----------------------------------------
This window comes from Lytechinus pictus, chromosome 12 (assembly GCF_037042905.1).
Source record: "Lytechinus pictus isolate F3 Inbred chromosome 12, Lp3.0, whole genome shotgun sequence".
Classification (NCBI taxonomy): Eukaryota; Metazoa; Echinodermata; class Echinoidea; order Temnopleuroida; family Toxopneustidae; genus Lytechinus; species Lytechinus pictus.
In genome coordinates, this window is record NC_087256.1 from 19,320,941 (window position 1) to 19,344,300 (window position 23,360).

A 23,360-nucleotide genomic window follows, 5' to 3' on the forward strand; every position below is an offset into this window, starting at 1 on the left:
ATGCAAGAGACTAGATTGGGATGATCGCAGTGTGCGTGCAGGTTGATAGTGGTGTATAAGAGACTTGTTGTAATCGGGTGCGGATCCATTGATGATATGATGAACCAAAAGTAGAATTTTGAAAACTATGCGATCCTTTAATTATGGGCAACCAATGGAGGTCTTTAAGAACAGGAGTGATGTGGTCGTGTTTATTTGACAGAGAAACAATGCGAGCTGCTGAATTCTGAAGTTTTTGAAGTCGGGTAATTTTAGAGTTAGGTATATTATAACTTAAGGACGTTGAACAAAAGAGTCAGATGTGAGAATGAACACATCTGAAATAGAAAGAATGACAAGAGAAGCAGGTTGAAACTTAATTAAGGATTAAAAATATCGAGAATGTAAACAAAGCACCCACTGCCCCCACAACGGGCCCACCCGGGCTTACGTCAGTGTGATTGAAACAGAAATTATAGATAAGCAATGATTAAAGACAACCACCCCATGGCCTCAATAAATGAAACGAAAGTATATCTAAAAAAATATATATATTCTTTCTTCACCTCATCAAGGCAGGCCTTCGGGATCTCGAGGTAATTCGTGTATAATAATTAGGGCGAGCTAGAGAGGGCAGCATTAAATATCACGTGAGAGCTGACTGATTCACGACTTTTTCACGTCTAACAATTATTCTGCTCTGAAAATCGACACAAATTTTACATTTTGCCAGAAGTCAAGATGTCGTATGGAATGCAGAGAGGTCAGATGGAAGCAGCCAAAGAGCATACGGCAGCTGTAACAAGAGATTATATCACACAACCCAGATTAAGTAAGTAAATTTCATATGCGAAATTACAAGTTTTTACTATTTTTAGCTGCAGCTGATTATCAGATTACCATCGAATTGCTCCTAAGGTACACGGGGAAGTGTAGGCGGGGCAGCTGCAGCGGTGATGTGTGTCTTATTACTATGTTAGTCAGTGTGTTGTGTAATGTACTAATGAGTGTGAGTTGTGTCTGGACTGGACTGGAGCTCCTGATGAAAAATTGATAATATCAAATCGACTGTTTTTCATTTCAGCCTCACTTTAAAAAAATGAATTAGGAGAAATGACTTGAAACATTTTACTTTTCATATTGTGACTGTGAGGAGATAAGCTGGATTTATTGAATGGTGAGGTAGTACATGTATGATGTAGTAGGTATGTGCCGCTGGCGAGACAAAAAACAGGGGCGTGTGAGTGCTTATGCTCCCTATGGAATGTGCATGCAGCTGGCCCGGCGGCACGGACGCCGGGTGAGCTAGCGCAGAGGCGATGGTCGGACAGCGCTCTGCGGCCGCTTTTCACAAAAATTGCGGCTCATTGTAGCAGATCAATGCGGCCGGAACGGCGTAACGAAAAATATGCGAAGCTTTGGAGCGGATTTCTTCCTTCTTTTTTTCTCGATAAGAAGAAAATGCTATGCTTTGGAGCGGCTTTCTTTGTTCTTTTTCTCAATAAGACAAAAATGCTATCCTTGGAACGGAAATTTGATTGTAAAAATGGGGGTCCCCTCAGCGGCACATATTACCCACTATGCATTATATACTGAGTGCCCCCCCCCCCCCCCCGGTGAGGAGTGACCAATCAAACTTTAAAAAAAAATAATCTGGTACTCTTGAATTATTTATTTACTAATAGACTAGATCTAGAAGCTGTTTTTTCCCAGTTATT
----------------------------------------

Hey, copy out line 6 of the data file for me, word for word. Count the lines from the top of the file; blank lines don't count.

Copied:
ATGCAAGAGACTAGATTGGGATGATCGCAGTGTGCGTGCAGGTTGATAGTGGTGTATAAGAGACTTGTTGTAATCGGGTGCGGATCCATTGATGATATGATGAACCAAAAGTAGAATTTTGAAAACTATGCGATCCTTTAATTATGGGCAACCAATGGAGGTCTTTAAGAACAGGAGTGATGTGGTCGTGTTTATTTGACAGAGAAACAATGCGAGCTGCTGAATTCTGAAGTTTTTGAAGTCGGGTAATTTTAGAGTTAGGTATATTATAACTTAAGGACGTTGAACAAAAGAGTCAGATGTGAGAATGAACACATCTGAAATAGAAAGAATGACAAGAGAAGCAGGTTGAAACTTAATTAAGGATTAAAAATATCGAGAATGTAAACAAAGCACCCACTGCCCCCACAACGGGCCCACCCGGGCTTACGTCAGTGTGATTGAAACAGAAATTATAGATAAGCAATGATTAAAGACAACCACCCCATGGCCTCAATAAATGAAACGAAAGTATATCTAAAAAAATATATATATTCTTTCTTCACCTCATCAAGGCAGGCCTTCGGGATCTCGAGGTAATTCGTGTATAATAATTAGGGCGAGCTAGAGAGGGCAGCATTAAATATCACGTGAGAGCTGACTGATTCACGACTTTTTCACGTCTAACAATTATTCTGCTCTGAAAATCGACACAAATTTTACATTTTGCCAGAAGTCAAGATGTCGTATGGAATGCAGAGAGGTCAGATGGAAGCAGCCAAAGAGCATACGGCAGCTGTAACAAGAGATTATATCACACAACCCAGATTAAGTAAGTAAATTTCATATGCGAAATTACAAGTTTTTACTATTTTTAGCTGCAGCTGATTATCAGATTACCATCGAATTGCTCCTAAGGTACACGGGGAAGTGTAGGCGGGGCAGCTGCAGCGGTGATGTGTGTCTTATTACTATGTTAGTCAGTGTGTTGTGTAATGTACTAATGAGTGTGAGTTGTGTCTGGACTGGACTGGAGCTCCTGATGAAAAATTGATAATATCAAATCGACTGTTTTTCATTTCAGCCTCACTTTAAAAAAATGAATTAGGAGAAATGACTTGAAACATTTTACTTTTCATATTGTGACTGTGAGGAGATAAGCTGGATTTATTGAATGGTGAGGTAGTACATGTATGATGTAGTAGGTATGTGCCGCTGGCGAGACAAAAAACAGGGGCGTGTGAGTGCTTATGCTCCCTATGGAATGTGCATGCAGCTGGCCCGGCGGCACGGACGCCGGGTGAGCTAGCGCAGAGGCGATGGTCGGACAGCGCTCTGCGGCCGCTTTTCACAAAAATTGCGGCTCATTGTAGCAGATCAATGCGGCCGGAACGGCGTAACGAAAAATATGCGAAGCTTTGGAGCGGATTTCTTCCTTCTTTTTTTCTCGATAAGAAGAAAATGCTATGCTTTGGAGCGGCTTTCTTTGTTCTTTTTCTCAATAAGACAAAAATGCTATCCTTGGAACGGAAATTTGATTGTAAAAATGGGGGTCCCCTCAGCGGCACATATTACCCACTATGCATTATATACTGAGTGCCCCCCCCCCCCCCCCGGTGAGGAGTGACCAATCAAACTTTAAAAAAAAATAATCTGGTACTCTTGAATTATTTATTTACTAATAGACTAGATCTAGAAGCTGTTTTTTCCCAGTTATT